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South Suburban Thrift Store Sells Hope And Redemption

CHICAGO (CBS) -- Only on 2 - a remarkable discovery in the far south suburbs.

At a thrift store.

It brings in two million dollars a year.

And that money is helping people get off drugs. So how is it all happening?

CBS 2's Audrina Bigos went there to check it out.

It looks like a typical thrift store.

"You never know what's going to come in. It's kind of like a treasure hunt," Elizabeth Roldan, the store's general manager. "You see how you can take things and make them beautiful and make them presentable."

She runs Restoration Ministries. It's a thrift store in South Holland. There's one in Harvey too.

They rake in two million dollars in sales each year.

"All the proceeds from the thrift store help fund this part of the ministry," said Ray Banks, Vice President of Residential Programs at Restoration Ministries.

The Harvey House is just down the street.

"It only takes a couple weeks to get hooked on drugs, but it's a journey trying to get off them," Banks said.

Recovering heroin addicts live there for 12 to 18 months. They work and learn. They work on their bodies and minds. They explore, get life skills, job training and GED programs.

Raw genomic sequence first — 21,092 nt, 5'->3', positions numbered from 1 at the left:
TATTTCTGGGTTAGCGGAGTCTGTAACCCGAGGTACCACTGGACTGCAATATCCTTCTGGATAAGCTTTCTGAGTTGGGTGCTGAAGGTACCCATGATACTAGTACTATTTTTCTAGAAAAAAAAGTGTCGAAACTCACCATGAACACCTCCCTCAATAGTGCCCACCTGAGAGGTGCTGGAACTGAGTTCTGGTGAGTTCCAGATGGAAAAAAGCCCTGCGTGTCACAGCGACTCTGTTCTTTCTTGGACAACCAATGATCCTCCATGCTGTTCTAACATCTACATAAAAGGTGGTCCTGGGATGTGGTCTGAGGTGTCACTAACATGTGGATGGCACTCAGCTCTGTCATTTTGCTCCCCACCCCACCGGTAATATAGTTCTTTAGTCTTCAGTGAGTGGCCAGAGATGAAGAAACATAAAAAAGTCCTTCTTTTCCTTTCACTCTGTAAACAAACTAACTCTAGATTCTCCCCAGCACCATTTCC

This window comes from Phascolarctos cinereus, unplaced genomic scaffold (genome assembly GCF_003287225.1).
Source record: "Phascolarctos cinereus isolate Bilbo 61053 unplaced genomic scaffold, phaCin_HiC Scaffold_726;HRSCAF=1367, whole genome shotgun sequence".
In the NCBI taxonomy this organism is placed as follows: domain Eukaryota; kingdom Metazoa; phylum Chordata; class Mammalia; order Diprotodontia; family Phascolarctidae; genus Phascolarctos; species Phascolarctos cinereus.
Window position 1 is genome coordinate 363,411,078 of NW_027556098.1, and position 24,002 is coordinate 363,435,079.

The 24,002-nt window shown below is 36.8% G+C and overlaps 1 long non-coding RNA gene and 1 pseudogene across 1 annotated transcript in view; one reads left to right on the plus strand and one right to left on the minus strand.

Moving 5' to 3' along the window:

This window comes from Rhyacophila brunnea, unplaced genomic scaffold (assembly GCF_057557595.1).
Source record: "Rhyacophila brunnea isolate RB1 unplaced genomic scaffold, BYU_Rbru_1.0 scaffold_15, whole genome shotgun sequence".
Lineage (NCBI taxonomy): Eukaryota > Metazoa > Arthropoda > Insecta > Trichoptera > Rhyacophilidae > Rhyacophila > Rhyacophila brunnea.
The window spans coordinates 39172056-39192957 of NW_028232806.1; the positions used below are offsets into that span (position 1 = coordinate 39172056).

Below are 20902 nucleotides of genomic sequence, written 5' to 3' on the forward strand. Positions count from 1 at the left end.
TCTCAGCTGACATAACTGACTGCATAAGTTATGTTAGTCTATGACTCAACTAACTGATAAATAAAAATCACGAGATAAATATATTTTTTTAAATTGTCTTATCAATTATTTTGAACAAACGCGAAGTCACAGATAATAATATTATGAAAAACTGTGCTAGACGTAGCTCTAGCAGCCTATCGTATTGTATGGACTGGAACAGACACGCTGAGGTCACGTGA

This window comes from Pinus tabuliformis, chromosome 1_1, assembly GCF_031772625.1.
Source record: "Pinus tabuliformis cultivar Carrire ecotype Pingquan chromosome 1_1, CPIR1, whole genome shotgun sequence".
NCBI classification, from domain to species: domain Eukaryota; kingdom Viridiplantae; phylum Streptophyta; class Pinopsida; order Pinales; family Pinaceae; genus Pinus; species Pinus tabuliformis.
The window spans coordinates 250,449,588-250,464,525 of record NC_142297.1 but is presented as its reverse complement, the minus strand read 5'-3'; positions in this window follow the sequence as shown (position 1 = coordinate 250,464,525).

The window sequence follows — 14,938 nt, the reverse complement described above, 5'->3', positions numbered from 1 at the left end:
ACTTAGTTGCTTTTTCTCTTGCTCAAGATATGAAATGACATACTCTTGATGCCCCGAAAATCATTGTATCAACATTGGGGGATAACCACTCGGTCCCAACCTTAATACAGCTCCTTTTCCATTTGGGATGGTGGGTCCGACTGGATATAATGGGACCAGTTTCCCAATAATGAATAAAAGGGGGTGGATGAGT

"Thirty years ago, I came in. I was addicted to heroin and cocaine," Banks said. "I thank god for the people that donate to Restoration Ministries. Because if it wasn't for people willing to give us a hand up, I don't know where I would be. I don't know where my kids would be."

He's not the only employee grateful for a second chance.

"I suffered for over 30 years from addiction. My original addiction was heroin and cocaine," Roldan said.

She went through the drug rehabilitation program. She got clean and she knows that, just like the stuff in her store...

"Restoration Ministries gives second chances, and third chances," Roldan said. "If you want to change your life and you want things to be different, this is the place to come."

Around 1,700 people have come through the doors of the program over the last 10 years. When they leave, they're not just clean from drugs. They have a driver's license, a bank account, a job and place to live.

And many of them are reconnected with their families.

For more on the recovery programs and the thrift stores, click here for information on Restoration Ministries.

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